A Farewell to Arms
Approx. 101,000 words
A Farewell to Arms
Hemingway makes love, not war
A Farewell to Arms has been called the best American novel to come out of World War I.
That could be accurate. I can think of very few other American novels that are even contenders, though I can also think of several greater novels from European writers (first and foremost, All Quiet on the Western Front)—perhaps because United States was less involved in, and never devastated by, the Great War.
A Farewell to Arms is actually more of a love story than a war story. It is after all a farewell to arms. In fact, the army that the narrator protagonist deserts is the Italian forces, which Hemingway himself had served in the ambulance corps, like the protagonist (although Hemingway never deserted and in fact was awarded for bravery).
Now, calling A Farewell to Arms a romance is not to run down Ernest Hemingway, one of my favourite authors, nor to denigrate the novel that made his reputation as the leading writer of his time. War is described in Farewell with a surface detachment and attention to telling detail that brings out the underlying emotions indirectly—Hemingway at his best. The opening two-page chapter about the coming and going of troops through the landscape is often quoted as a lesson in effective writing. The scenes of a soldier's life during war are vivid.
But the novel really comes to its point when Frederick Henry is wounded and meets nurse Catherine Barkley for whose love he is prepared to leave war behind.
Whenever Hemingway is accused of creating female characters who are not credible, Catherine Barkley is Exhibit A. You can counter critics that in other novels Hemingway does create memorable female characters—like Brett in The Sun Also Rises and Pilar in For Whom the Bell Tolls. But in A Farewell to Arms, why Henry falls for Catherine is a complete mystery. Their relationship seems built on nothing more than their being the leads in a novel.
Hemingway does not let us into the characters enough for us to understand their feelings and, for once, his famed understatement fails to imply greater depths. Far from a wonderful romance, it seems a trivial relationship.
I suspect that this is actually purposive on the author's part. His leading character doesn't know where love comes from. It doesn't make sense, it just feels right and it's irresistible. At one point early on, he ruminates as he is kissing his lover:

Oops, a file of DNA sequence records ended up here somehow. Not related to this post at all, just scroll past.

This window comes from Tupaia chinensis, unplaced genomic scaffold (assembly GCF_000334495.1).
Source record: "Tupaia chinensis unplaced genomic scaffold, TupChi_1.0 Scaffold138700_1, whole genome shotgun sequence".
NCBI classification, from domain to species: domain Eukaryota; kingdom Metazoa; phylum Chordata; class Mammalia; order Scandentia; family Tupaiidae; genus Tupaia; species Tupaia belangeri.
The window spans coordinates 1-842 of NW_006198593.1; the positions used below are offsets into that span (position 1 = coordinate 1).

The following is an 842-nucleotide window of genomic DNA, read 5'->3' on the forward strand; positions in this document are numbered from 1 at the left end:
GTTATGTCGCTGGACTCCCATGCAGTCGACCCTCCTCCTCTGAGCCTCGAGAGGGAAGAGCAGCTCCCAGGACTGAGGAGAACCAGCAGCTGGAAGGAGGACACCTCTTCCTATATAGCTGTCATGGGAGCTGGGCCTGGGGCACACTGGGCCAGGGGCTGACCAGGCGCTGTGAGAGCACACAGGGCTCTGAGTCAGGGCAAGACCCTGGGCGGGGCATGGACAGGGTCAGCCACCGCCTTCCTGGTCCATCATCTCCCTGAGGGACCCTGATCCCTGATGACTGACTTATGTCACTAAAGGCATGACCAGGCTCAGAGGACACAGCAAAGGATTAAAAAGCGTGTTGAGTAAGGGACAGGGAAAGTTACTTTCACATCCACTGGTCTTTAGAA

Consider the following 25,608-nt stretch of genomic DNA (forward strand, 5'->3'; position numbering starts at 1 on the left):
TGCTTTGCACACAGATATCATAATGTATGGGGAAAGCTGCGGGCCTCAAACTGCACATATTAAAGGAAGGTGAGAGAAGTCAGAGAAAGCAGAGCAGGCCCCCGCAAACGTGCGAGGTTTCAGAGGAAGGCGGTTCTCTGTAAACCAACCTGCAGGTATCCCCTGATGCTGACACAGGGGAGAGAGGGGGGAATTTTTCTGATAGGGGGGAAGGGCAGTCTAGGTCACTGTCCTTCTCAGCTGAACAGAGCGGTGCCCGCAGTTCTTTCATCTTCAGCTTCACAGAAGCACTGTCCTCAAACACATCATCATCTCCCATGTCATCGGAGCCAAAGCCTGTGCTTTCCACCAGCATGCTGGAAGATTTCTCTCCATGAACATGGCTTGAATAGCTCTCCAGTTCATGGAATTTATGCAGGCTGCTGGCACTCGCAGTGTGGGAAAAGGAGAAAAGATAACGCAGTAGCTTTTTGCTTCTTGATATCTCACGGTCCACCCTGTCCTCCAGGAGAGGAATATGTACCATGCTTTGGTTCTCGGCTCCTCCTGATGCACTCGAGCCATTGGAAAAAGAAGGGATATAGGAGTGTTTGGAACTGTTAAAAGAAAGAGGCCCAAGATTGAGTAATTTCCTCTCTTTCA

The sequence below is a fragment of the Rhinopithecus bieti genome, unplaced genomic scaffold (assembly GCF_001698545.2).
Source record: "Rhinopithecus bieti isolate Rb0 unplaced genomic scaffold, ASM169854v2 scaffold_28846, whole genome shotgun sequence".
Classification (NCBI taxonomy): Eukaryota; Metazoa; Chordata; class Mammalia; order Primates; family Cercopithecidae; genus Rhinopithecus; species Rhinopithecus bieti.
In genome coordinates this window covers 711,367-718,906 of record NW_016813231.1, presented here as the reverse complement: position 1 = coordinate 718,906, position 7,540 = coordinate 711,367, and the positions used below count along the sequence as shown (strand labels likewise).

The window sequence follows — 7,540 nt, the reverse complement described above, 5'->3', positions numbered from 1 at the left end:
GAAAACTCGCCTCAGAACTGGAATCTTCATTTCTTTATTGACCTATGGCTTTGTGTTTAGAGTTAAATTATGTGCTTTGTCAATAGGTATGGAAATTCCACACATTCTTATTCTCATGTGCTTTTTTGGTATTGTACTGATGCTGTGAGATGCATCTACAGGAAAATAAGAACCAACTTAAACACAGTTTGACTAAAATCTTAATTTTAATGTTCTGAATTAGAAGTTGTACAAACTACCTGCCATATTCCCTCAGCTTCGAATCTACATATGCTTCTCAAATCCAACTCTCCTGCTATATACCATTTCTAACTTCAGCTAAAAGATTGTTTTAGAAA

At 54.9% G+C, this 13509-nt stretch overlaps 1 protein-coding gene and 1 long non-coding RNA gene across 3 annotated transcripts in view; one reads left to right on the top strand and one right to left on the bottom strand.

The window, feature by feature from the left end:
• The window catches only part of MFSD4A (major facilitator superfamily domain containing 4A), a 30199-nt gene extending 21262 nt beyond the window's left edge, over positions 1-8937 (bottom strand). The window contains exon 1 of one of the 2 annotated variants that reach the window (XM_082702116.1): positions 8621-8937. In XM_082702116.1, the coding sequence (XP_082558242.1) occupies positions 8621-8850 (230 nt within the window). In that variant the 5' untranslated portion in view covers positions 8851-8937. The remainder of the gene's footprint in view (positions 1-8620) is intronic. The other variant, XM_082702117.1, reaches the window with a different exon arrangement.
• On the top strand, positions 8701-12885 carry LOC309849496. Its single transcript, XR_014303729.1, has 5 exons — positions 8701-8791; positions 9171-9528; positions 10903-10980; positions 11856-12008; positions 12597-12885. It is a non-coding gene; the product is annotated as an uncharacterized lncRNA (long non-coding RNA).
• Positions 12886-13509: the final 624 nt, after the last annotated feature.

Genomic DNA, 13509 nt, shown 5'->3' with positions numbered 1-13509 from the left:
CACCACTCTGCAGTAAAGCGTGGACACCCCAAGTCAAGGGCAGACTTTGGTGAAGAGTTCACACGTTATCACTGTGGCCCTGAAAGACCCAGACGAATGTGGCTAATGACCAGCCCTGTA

I thought she was probably a little crazy. It was all right if she was. I did not care what I was getting into.
To any outsider the relationship might appear misguided—even delusional. He cannot explain it and he doesn't care. As readers, we just have to accept that it happened. Which for many of us, of course, is not enough. Part of why we read novels is to try to understand what drives us in relationships with others. But that's not Hemingway's concern. His concern is the affect our relationships with others (in love, war, friendship) have on us.
It's similar to his view on religion. At one time Henry notes that any thinking man must be an atheist but later he indicates his desire to leave the war so the two lovers can go off somewhere to live together and serve God. Which indicates a) he doesn't consider religious belief a matter of thinking, b) he's not a thinking man, and c) whether he knows it or not, his view of serving God is probably different from that of most religious people.
Arms and the woman
In any case, Hemingway feels no need to explain or justify either his characters' love or their wider beliefs. Those feelings are just what happens when two people happen to connect. In the novel though, the romance kicks the supposed war story into another direction, into the leaving of arms, into the attempt to live the dreamt-of life, and eventually to a tragic conclusion.
The latter may be considered a leaving of a different kind of arms. I've often wondered if Hemingway had that pun in mind with the novel's title. Especially since the last chapter is so coldly powerful. "There is nothing to say" about death and loss. There is only the pain to feel, not to discuss. Yet, just stating this desolation through the robotic actions and matter-of-fact reportage of the character's thoughts—"It was like saying goodbye to a statue"—makes the feeling so much more real to readers than any amount of purple prose could.
And you can also grasp that the first-person narrator, who by this point has become indistinguishable from the author, will never again fall so easily in love, nor into the sweet dreams that lovers share. A true giving up of arms.
At the end of A Farewell to Arms the master is again at the top of his craft, forging pages of indirectly expressed anger, pain and loss that bear repeated reading.
— Eric McMillan